Baseball, theater, and honoring the audience-Sam French
"I like theater. But I love baseball. A lot of my theater friends look down on baseball, and sports in general, and I really don’t get it. Theater and baseball aren’t all that different! They’re ultimately both about bringing people together as a community to collectively engage with a live experience. Anyone who’s heard the crowd roar at a Broadway house and at Shea Stadium can tell you that. Like theater, baseball knows that one of its greatest strengths is the excitement it generates in its audience from the tension created by narrative. And the players need that energy from the fans just as theater artists thrive on an engaged, receptive audience. Taking their similarities into account, I think there’s a lot that theater might learn from baseball—about narrative, about atmosphere, about community. Let’s start with what theater could learn from baseball about honoring its audience.
Toward the end of the 2010 baseball season, Tampa Bay Rays third-baseman Evan Longoria described fans’ low attendance at games as “disheartening.” The immediate reaction to Longoria’s comments ranged from criticism to outrage, from both Tampa Bay fans and national sports media. That same day I noticed a friend’s status on Facebook. My friend, a BFA theater student at a well-regarded school, was complaining about the audience’s “inappropriate” attire to a school production. The reaction to his status was almost universal in agreement: theater audiences showed a lack of respect to the “art” by coming to a show in shorts and flip-flops. The comment was similar to many I’d heard from theater artists disillusioned by audiences who don’t function the way they want them to: low attendance, audiences who don’t “get” the work—you get the picture.
There was some validity to Evan Longoria’s statements. The Rays, ranked by ESPN as one of the best deals in all of sports, were one game away from clinching a spot in the play-offs (for only the second time in franchise history). They were playing energetic, exciting ball, from the mound to the base paths to the outfield and by all standards putting on a good show. But for Longoria and others, their success wasn’t felt as such without the roar of the crowd. On some level, baseball is played for the fans.
Longoria was quick to apologize to the fans. The Tampa Bay Rays organization was even quicker to look for ways to let their fan base know how much they were valued. For the next home game, 20,000 tickets were made available, free to the public. Baseball organizations pride themselves on being institutions of entertainment, athleticism, competition, but they acknowledge, as the Tampa Bay Rays did, that they are, above all, a service to the public.. Similarly, regardless of the other wonderful things it is (art, entertainment) theater is a service. And its creators are in service to its audience.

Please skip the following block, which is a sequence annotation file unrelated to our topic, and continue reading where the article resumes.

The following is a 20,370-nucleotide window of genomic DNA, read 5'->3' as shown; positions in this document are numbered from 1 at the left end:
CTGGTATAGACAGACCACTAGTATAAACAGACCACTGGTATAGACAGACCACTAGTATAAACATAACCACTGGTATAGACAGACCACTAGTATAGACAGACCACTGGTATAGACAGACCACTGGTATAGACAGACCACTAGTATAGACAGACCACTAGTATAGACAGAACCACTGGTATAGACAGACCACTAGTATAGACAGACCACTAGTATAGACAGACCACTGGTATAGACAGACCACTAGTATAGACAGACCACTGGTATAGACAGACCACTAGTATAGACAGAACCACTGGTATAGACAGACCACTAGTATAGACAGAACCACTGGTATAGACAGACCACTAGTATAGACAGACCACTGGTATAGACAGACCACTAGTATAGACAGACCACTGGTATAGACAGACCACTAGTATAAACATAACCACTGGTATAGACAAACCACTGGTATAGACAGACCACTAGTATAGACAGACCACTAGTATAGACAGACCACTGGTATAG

I understand my friend’s complaint. Actors, directors, dramaturgs, managers and designers put hundreds of hours into production. Often, the emotional commitment is even more taxing than the time commitment. It’s easy to be sensitive. It’s easy to take anything but the utmost sign of reverence as disrespect. It’s easy to get angry with an audience, especially as a young and insecure artist. I’ve done it frequently. But I have to constantly remind myself that I started doing theater because I wanted to serve and create theater for an audience.
When someone chooses to go to the stadium or to the theater, he is choosing to spend his money and time on this experience we create as artists or players. Considering all we have to spend our money and time on, that’s a pretty amazing choice. It means he sees your work as making a valuable contribution to his life, just as he sees value in the work of his auto-mechanic, of his plumber, and of his doctor. We have a responsibility to honor his choice to spend time and money on us—to entertain, to inspire, and to challenge. In the best of times, we can even open a door to a new way of thinking. And if we see that audiences are not making the choice to spend their time and money with us, rather than complain, we’ve got to figure out why and do something about it. It’s on us to get the audience into the theater or the stadium.
Like Longoria learned, frustrating though it may be, we’ll never fill a house by complaining about or dishonoring its inhabitants. And here’s where we might learn something from baseball. When Longoria apologized and the Tampa Bay Rays offered 20,000 free tickets, they honored their fans and showed them how much they were valued. Of course this was a huge gesture and not one that is easily replicable or realistic for theaters. But as a young theater artist coming up in the industry, I am interested in figuring out ways we might work to make our audiences feel more honored, welcomed, and appreciated before they enter the theater and long after they’ve left."...
Ed. note: In defense of Longoria's remark, Rays' ownership has for years openly criticized fans for not showing up. Longoria just repeated what's been said around him. A few years ago I heard Rays' radio guys doing it too, saying fans weren't very good since they didn't show up. The Rays do imaginative things to enhance the ballpark experience but nothing will change the fact that Florida is a state filled with poor people and a terrible economy. Florida has no industrial base so there's no reason to hope this will change. The cost of gas today eliminates discretionary travel for many people. MLB has done nothing to advance the culture of baseball across the state. During baseball playoffs a few years ago, I went by a few bar/restaurants that had tv's turned to sporting events. None of them had the baseball on. They had something else sports related on but not baseball.
Tweet Stumbleupon StumbleUpon